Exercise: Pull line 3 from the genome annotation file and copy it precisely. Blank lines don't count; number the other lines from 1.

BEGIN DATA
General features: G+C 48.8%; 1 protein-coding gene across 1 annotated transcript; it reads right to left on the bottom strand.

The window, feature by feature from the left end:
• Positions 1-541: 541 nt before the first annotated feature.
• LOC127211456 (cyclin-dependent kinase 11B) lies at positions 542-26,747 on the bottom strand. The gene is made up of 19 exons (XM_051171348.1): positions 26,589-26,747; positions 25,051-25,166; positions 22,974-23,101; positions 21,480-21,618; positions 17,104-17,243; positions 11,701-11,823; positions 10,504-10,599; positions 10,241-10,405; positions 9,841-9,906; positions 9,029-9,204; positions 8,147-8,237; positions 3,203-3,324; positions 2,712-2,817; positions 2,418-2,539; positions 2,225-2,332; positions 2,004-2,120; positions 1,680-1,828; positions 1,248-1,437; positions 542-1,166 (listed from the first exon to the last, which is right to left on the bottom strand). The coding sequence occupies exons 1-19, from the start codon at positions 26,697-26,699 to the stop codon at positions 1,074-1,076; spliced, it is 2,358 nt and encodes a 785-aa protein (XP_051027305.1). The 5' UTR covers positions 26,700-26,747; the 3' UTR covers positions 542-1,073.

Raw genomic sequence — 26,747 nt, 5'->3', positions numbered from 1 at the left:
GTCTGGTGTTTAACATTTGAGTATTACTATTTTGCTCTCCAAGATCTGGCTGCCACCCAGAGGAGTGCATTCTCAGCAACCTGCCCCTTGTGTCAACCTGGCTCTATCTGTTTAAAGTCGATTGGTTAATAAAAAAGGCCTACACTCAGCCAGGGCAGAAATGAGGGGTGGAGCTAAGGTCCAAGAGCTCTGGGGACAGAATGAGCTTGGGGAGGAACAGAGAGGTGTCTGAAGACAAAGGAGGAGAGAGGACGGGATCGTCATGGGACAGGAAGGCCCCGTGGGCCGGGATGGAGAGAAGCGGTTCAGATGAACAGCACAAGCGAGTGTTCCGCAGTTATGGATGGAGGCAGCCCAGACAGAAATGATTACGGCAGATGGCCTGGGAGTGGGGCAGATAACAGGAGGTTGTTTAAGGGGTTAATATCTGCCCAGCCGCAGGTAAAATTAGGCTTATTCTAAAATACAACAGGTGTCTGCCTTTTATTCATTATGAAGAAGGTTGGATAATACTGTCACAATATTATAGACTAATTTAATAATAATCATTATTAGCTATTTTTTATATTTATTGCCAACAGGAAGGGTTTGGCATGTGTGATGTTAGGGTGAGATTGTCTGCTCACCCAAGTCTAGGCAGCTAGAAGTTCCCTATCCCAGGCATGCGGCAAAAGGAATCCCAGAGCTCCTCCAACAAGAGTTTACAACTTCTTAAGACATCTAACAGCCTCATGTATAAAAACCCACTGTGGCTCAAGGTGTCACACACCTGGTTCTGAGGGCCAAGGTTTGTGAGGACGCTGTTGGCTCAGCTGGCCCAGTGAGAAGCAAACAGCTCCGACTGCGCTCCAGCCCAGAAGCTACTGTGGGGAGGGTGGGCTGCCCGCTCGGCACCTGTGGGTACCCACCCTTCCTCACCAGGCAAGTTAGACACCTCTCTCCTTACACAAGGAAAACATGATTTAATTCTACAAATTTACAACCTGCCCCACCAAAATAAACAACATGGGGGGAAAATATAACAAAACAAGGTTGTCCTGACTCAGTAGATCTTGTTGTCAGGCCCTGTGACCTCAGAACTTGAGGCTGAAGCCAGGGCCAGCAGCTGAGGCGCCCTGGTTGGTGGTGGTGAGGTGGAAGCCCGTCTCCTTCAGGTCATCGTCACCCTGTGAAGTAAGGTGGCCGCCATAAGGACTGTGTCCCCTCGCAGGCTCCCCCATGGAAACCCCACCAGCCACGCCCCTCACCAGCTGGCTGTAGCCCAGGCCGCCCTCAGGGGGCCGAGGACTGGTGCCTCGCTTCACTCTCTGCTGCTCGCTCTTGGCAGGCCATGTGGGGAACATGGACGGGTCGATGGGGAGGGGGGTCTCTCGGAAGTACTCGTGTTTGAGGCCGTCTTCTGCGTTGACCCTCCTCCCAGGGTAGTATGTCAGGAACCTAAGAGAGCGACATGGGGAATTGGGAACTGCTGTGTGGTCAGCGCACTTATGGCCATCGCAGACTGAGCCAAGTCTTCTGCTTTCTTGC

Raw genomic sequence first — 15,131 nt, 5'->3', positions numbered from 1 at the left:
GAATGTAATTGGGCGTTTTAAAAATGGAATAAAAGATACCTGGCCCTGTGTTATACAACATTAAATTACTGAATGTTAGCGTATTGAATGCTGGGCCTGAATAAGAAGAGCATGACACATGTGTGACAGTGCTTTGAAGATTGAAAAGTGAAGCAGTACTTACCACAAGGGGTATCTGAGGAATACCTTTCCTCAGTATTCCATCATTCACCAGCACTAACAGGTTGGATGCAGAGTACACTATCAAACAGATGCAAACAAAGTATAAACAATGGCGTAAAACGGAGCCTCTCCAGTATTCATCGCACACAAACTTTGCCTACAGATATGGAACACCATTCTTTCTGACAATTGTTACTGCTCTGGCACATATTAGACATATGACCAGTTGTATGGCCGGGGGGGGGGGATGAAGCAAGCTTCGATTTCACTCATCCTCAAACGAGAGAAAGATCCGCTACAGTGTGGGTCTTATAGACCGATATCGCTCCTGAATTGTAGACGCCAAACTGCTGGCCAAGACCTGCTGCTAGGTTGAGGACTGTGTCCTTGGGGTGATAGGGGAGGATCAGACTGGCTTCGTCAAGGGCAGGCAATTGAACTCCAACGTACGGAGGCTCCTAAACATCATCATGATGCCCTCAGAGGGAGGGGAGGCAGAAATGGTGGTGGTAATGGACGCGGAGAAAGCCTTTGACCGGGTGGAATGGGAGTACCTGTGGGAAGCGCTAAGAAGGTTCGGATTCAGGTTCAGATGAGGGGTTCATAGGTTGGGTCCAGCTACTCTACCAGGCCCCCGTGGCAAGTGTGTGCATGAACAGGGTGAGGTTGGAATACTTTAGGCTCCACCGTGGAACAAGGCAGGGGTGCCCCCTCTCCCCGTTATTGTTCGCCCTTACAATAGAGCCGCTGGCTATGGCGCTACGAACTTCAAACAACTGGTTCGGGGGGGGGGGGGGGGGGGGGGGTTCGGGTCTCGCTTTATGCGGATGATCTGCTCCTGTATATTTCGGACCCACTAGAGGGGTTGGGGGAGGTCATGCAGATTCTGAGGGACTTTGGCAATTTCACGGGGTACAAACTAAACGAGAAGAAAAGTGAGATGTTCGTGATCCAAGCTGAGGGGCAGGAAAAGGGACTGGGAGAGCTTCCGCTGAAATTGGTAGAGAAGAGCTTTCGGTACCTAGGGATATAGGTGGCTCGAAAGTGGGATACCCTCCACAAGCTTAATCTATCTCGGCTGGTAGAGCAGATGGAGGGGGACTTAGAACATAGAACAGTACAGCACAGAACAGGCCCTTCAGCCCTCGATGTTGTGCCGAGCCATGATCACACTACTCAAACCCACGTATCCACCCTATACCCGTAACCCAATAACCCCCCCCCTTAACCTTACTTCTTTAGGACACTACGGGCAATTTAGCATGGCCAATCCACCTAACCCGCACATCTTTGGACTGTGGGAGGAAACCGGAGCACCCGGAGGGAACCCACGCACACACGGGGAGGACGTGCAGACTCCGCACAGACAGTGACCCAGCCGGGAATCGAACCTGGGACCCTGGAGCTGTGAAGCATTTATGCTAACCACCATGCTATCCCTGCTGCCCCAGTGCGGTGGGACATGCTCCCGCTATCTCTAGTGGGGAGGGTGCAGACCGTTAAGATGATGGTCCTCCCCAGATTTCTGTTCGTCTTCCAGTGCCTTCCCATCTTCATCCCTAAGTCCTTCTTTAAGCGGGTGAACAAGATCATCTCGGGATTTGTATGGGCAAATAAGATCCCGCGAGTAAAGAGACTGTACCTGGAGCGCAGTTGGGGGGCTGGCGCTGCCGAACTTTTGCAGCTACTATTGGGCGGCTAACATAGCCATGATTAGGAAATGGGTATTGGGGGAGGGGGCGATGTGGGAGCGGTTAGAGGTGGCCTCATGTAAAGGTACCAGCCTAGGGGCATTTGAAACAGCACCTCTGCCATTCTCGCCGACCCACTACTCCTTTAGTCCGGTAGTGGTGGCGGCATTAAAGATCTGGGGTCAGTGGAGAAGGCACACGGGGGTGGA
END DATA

• Positions 1-541: 541 nt before the first annotated feature.